Im looking in the codes and laws, and sent emails out already. But I wanted help with the building aspect of it all...I guess.

    thanks
    Bethany

  9. #9
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    Didn't have time to read everything so sorry if I'm repeating. You don't need acres and acres to be fairly self sufficient. Its not that hard to get close to it on an average city lot if you have a little time to invest. Check out the Path to Freedom blog for all kinds of great ideas. A mid-sized, well managed garden and a small flock of chickens can go a very long way. Small towns a little farther from the cities often offer better values for housing than the burbs. Buying an existing house has several advantages over building if you don't have at least some construction experience. If you do that you could concentrate your efforts on the garden rather than the construction so would see that benefit much sooner.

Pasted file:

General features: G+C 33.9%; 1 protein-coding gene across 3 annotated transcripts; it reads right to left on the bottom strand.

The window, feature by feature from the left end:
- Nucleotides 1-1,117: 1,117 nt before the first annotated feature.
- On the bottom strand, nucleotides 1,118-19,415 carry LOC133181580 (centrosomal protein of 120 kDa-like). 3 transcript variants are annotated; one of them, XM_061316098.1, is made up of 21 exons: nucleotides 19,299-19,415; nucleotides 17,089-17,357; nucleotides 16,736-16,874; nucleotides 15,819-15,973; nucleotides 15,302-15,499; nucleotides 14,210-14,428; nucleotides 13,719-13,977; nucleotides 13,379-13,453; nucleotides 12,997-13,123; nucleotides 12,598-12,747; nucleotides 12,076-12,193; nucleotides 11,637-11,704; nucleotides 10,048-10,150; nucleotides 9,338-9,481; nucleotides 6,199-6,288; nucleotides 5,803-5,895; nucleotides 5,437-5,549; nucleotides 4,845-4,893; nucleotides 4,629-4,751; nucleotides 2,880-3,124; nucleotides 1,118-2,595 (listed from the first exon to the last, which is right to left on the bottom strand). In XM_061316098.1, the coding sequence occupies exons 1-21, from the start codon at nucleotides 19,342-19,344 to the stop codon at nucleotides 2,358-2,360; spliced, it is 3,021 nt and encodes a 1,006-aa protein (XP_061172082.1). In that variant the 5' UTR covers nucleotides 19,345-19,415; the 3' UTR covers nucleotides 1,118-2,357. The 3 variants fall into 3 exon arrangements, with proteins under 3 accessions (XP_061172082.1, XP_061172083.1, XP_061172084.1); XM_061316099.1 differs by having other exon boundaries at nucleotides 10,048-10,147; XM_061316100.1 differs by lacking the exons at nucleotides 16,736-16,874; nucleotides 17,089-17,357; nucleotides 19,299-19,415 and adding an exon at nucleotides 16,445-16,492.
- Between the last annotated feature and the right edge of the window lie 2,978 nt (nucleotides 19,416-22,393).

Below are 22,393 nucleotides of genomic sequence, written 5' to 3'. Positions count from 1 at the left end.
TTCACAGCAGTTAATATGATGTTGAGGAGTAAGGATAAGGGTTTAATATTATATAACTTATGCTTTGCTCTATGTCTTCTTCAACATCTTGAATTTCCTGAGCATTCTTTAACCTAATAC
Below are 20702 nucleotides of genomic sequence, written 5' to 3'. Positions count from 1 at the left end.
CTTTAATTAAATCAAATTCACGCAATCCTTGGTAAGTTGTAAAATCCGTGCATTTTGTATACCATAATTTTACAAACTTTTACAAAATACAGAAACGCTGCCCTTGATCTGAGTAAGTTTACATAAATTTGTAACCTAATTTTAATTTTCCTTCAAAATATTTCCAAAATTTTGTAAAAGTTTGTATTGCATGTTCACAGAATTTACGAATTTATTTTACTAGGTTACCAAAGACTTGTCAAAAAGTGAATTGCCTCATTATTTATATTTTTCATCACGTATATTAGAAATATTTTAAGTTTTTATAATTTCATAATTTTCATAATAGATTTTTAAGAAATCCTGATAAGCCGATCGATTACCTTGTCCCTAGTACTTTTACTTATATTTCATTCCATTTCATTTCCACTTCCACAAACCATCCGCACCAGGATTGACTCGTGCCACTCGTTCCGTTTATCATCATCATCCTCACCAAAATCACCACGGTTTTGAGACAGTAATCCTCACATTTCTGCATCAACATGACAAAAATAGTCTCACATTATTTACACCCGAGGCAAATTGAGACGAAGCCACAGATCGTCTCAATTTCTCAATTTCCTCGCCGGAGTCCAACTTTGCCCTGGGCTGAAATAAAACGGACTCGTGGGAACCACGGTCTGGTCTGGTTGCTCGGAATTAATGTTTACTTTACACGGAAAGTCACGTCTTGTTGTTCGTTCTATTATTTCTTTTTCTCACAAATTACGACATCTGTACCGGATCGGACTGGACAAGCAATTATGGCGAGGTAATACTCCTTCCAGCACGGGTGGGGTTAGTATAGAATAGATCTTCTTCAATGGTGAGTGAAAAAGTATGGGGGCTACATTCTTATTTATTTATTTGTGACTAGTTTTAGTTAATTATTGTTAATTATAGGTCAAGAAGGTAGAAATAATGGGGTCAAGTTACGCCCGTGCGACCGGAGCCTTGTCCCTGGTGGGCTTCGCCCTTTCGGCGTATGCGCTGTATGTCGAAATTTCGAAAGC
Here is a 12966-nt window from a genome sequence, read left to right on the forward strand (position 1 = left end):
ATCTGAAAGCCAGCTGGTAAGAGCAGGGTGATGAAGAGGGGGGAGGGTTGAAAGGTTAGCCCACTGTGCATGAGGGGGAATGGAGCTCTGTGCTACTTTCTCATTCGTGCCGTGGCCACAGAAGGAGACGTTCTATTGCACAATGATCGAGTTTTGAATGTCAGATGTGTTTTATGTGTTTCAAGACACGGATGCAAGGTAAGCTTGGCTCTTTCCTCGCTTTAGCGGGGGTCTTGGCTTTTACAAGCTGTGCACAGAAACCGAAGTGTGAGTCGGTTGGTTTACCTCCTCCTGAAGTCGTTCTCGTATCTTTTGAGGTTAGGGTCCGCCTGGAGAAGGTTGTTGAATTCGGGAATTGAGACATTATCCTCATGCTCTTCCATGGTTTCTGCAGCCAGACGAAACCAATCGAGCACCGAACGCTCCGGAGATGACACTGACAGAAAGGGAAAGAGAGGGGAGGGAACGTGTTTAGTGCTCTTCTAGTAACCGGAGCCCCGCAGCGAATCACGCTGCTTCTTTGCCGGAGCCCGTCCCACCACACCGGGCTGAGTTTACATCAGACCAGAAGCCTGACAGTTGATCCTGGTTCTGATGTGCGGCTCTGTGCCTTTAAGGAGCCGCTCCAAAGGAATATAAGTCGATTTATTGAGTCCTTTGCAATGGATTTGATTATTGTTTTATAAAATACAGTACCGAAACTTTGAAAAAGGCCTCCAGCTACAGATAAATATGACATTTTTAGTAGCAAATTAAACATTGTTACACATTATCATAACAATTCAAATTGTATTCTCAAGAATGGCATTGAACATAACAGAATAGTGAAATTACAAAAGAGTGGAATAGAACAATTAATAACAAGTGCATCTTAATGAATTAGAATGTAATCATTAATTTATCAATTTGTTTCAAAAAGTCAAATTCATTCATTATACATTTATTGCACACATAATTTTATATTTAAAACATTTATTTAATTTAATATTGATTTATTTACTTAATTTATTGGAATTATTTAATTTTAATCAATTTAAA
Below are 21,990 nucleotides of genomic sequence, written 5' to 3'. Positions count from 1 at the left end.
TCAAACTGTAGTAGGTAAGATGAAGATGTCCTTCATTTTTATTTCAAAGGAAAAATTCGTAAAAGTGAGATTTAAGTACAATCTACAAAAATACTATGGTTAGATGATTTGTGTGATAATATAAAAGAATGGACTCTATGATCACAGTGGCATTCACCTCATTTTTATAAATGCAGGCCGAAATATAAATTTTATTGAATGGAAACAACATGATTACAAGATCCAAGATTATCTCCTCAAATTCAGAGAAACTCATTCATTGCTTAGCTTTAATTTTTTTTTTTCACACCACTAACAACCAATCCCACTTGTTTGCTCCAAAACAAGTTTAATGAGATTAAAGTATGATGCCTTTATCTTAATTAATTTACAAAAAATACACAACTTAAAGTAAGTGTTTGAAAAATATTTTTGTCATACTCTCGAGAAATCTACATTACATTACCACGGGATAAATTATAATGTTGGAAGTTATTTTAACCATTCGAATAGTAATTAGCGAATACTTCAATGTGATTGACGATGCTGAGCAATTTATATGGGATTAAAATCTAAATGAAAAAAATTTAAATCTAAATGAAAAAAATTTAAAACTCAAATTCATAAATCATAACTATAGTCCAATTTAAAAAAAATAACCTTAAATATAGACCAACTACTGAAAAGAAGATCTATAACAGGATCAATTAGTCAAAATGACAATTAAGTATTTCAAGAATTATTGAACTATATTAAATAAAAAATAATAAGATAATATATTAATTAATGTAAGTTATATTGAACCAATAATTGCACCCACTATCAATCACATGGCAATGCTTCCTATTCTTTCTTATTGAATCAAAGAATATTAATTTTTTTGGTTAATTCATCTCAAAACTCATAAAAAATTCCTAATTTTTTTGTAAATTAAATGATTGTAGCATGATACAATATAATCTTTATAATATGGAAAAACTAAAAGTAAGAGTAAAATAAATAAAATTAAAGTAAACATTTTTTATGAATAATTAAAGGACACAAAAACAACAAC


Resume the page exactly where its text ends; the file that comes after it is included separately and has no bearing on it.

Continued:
"Back when I was a young boy all my aunts and uncles would poke me in the ribs at weddings saying your next! Your next! They stopped doing all that crap when I started doing it to them... at funerals!"

  10. #10
    Senior Member jennipurrr's Avatar
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    The part of the post that stuck out to me was the statement - "We were thinking about restarting our garden, but never did." I think it would probably be a good idea for you to start small and go from there. See if you will actually follow through with a small vegetable garden, etc, before jumping into a full blown agricultural life style. What made you not pursue the garden but be so gung ho now? It seems like you are focusing a lot of the ideal situation but its going to take a lot of toiling to get there...and you already have a lot on your plate.